Anthropologist Jason Pine examines the transformative powers of meth in post-industrial America - on a population of workers left behind by work, as an industrial poison in a long series of industrial poisons in our environment, and a way to be alive under a system that doesn't care about killing us.
Jason is author of The Alchemy of Meth: A Decomposition from University of Minnesota Press.
Welcome to the Moment of Truth, the thirst that is the drink.
It’s so ironic and strange to me that every morning begins with birds announcing the dawn, accompanied by a feeling of dread. It’s such a funny contrast to me, the pretty bird song and the hopeless, dying heart. The night recedes as the day trickles in, and I wake up to nature’s bucolic musical optimism meeting my own deep pessimism. And fear. Let’s not forget the fear. Pessimism is just an amateur activity if unaccompanied by dread.
It’s a relief to know that friends in Puerto Rico have been partying all night getting rid of a lousy governor, and preparing to do more. It’s pleasant. It makes the singing of birds seem not so out of place, as if what we call “nature” and what we call “humanity” might be able to coexist. It’s like finding that the missing piece of the puzzle wasn’t missing, you were just placing it backwards. It fits! Like a revelation.
Once I see people doing it in one instance, I notice others. But I’m not here to talk about them. That would be wonderful, but I’m not in a wonderful mood.
Having a reason to get out of bed has never been my forte. I suppose that’s why God or nature or whatever trickster-ish cosmic force gave me a bladder and bowels. Once I’ve got my wits about me, it’s too late, I’m already up and functioning. The decision to get up into the world has been taken out of my hands. From then on it’s do-or-be-done-to.
And it seems like I’m getting done-to lately more than I’m getting things done.
Like what it seemed was happening to the people of Puerto Rico. Getting blown and flooded by a hurricane. Getting ignored and insulted by the various governments whose job it is to aid them. Getting austeritied. Getting privatized. Throughout it all, they took the wheel whenever they could. They helped each other in the hurricane’s aftermath, which certainly must have had a unifying effect, preparing them for these days of wonderful, inspiring action.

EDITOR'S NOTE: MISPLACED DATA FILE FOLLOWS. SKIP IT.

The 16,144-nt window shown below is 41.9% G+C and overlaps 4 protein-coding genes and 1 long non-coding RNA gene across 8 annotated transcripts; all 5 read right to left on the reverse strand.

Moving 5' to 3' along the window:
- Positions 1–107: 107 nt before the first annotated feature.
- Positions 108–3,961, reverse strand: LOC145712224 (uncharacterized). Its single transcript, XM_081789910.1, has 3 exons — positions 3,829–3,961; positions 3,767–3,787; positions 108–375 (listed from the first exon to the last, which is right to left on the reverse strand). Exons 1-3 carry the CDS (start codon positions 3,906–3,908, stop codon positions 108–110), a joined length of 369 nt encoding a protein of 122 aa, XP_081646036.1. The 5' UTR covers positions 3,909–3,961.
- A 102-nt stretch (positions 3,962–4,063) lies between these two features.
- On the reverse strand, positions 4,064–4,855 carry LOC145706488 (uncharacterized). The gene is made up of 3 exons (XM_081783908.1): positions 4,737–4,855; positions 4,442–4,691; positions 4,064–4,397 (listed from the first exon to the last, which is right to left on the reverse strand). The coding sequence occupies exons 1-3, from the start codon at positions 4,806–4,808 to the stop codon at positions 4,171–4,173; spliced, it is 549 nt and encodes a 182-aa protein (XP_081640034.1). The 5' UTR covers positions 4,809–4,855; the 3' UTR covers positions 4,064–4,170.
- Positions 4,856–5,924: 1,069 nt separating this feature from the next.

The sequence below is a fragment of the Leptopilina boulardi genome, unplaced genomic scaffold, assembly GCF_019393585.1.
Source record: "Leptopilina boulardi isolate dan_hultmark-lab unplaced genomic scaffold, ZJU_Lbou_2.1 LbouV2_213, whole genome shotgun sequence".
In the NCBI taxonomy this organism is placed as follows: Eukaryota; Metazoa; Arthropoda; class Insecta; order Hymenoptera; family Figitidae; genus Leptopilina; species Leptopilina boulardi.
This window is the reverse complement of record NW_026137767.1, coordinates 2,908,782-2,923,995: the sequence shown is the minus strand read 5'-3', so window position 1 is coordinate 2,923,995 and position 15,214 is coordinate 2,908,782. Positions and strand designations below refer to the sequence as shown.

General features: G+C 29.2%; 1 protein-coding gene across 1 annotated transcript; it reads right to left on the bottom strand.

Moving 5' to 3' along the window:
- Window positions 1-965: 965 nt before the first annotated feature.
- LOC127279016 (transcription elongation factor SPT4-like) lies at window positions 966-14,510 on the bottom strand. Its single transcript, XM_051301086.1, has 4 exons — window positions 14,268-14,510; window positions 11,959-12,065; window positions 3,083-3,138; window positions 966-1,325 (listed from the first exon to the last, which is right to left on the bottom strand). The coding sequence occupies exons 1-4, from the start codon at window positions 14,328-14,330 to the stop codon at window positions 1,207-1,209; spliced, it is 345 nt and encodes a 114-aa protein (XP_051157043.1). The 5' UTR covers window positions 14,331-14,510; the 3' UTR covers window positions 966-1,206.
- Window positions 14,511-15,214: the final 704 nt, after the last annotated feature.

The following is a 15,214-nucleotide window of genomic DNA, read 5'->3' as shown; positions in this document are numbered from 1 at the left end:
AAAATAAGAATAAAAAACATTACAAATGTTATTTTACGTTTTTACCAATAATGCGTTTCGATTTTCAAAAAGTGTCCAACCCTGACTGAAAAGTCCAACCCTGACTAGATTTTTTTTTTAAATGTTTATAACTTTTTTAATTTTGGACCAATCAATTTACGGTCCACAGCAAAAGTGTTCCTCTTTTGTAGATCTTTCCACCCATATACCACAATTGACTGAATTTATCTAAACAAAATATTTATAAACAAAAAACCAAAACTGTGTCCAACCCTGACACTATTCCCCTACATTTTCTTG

They’re turning it around. I should be able to turn it around, too.
BTW, I’m just so excited to hear Dave Buchen report live from San Juan, that I can barely think of dreading anything right now. And by this point, unless something has gone wrong, I’ve probably heard it already! Was it great? Answer:
Listen, it’s been a rough... read more
Dave wrote a short piece on Facebook about the protests, and will be reading a long piece on-air.
Desiree wrote the article Uploading Housing Inequality, Digitizing Housing Justice? for Public Books.
Kathy wrote the recent articles The Ongoing Dread in Gaza: So Many Names, So Many Lives and Remnants of War for Voices for Creative Nonviolence.
William wrote the book Into the Tempest: Essays on the New Global Capitalism for Haymarket Books.
Welcome to the Moment of Truth, the thirst that is the drink.
I drove by two older white people arguing. Each seemed to be the representative of a group of onlookers. One demanded heatedly, belligerently, “Do you know what a stork is?” Challenging. But in a flash I’d driven past. And I could only wonder what this challenge was in reference to. Was it in fact a duel of ornithological knowledge?
Did you hear me? Was it? Are you listening? Are you even present?
Oh look at you. Good for you. You're here. That's more than most people can say. There are a few ways to look at it. Either we're all among a select few, or we're among a crappy few, or we're just a random set.
Don't be mean to me. I will cry. That's my trademark. That's what I was known for, as a baby. Oh, like you never cried when you were a baby. Well, I cried a lot. I cried every day. I cried and cried. I was known as the town crier.